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About four years ago this month a large warehouse tire storage facility was set on fire across the river from where I live. The black smoke could be seen for miles. I know the smell you are talking about Restorer32.

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While we're on the subject of smells, odors and aromas, I have a confession to make. Everytime I change oil in my diesel truck { always after a run } I love to take that paper element out of the oil filter cannister and smell it . For some reason, I love the smell of that hot diesel oil. O.K. I'm out of the closet now. I feel better. Anyone else have a "smell of the hobby" they are drawn to? Here's your chance to come to come clean! LOL!

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600 W gear oil is a fragrance that you'll never forget.

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That puff of aroma that comes out of the can, and the sound of breaking the vacuum seal, when you open a brand new can of car wax. :)

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Hey, I tape my cigarettes when they break. They have become pound for pound, as valuable as gold! And I will not apologize. I think I have one those Camel brand patch containers.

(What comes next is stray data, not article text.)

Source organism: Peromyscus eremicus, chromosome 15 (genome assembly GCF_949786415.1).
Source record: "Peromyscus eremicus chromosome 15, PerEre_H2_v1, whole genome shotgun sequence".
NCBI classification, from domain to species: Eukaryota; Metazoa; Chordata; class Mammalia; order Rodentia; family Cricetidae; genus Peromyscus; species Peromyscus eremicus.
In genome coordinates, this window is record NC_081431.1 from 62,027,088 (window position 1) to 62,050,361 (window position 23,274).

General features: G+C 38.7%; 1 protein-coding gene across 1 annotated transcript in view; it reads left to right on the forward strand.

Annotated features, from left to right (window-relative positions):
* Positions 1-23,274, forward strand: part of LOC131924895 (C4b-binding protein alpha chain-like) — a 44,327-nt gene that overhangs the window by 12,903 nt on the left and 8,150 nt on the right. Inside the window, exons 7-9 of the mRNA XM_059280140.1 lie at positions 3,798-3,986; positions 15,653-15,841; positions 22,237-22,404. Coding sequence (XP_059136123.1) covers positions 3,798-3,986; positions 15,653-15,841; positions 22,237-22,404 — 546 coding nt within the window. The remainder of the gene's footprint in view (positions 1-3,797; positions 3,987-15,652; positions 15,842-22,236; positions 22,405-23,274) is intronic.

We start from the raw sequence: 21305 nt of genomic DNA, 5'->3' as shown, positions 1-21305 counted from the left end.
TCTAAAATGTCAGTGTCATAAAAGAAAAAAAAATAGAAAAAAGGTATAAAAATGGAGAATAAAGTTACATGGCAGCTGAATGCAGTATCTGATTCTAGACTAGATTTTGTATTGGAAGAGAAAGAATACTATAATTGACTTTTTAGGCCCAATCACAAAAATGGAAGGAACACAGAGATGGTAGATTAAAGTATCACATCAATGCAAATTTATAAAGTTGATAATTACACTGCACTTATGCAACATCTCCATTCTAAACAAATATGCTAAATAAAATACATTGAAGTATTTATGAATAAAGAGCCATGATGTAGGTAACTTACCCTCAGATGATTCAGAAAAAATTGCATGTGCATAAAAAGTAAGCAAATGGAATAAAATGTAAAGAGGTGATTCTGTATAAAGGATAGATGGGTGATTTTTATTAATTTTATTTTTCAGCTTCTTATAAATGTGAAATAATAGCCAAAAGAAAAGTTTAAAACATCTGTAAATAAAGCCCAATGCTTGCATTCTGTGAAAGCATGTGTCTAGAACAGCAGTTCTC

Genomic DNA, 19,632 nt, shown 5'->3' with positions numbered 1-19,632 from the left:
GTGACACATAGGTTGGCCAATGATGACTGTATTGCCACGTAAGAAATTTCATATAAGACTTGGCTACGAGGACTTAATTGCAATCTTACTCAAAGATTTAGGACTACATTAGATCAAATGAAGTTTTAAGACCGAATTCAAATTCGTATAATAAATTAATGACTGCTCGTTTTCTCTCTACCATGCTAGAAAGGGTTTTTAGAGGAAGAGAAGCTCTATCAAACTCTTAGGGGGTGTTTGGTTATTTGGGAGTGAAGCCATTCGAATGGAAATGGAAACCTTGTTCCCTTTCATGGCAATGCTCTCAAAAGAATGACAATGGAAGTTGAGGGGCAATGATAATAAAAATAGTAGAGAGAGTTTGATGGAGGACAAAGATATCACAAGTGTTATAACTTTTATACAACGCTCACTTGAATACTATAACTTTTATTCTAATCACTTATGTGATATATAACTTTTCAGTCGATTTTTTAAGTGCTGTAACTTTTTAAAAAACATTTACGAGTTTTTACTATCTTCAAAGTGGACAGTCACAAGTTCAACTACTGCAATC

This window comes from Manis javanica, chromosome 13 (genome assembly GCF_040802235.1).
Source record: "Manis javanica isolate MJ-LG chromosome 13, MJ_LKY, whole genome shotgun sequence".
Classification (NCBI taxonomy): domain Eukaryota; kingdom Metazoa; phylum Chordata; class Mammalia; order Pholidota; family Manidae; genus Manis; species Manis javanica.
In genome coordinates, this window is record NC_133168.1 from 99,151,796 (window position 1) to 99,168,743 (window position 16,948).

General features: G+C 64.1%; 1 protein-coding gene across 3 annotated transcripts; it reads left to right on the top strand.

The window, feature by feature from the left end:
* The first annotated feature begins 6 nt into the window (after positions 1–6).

And for pleasant smells, I am fond of the one 1948-1952 or so Chev trucks and pickups emit!

I have always wondered if the rather odd shape of the hood contributes to the unique smell. Hmmm makes me wanna go find one right now!!! aint we a weird bunch?

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That's why men like women who wear leather, they smell like a new car.

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Dad let me use those vulcanizing kits as a kid to fix my bike inner tubes.

Members are discussing the odors associated with the printing industry. .
When you're in the industry as long as I, (43 years), there is no odor. :D:D

Another printer here, and I love the smell of press wash in the morning! :D

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Hey, I tape my cigarettes when they break. They have become pound for pound, as valuable as gold! And I will not apologize. I think I have one those Camel brand patch containers.

And for pleasant smells, I am fond of the one 1948-1952 or so Chev trucks and pickups emit!

I have always wondered if the rather odd shape of the hood contributes to the unique smell. Hmmm makes me wanna go find one right now!!! aint we a weird bunch?

I guess we may be weird { aka, unique }

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I guess we may be weird { aka, unique }

Hershey in the snow, heat, sleet, rain, humidity, fair weather or foul walking mile after mile looking for that elusive part....yeah, I think we qualify at least as crazy. :o:D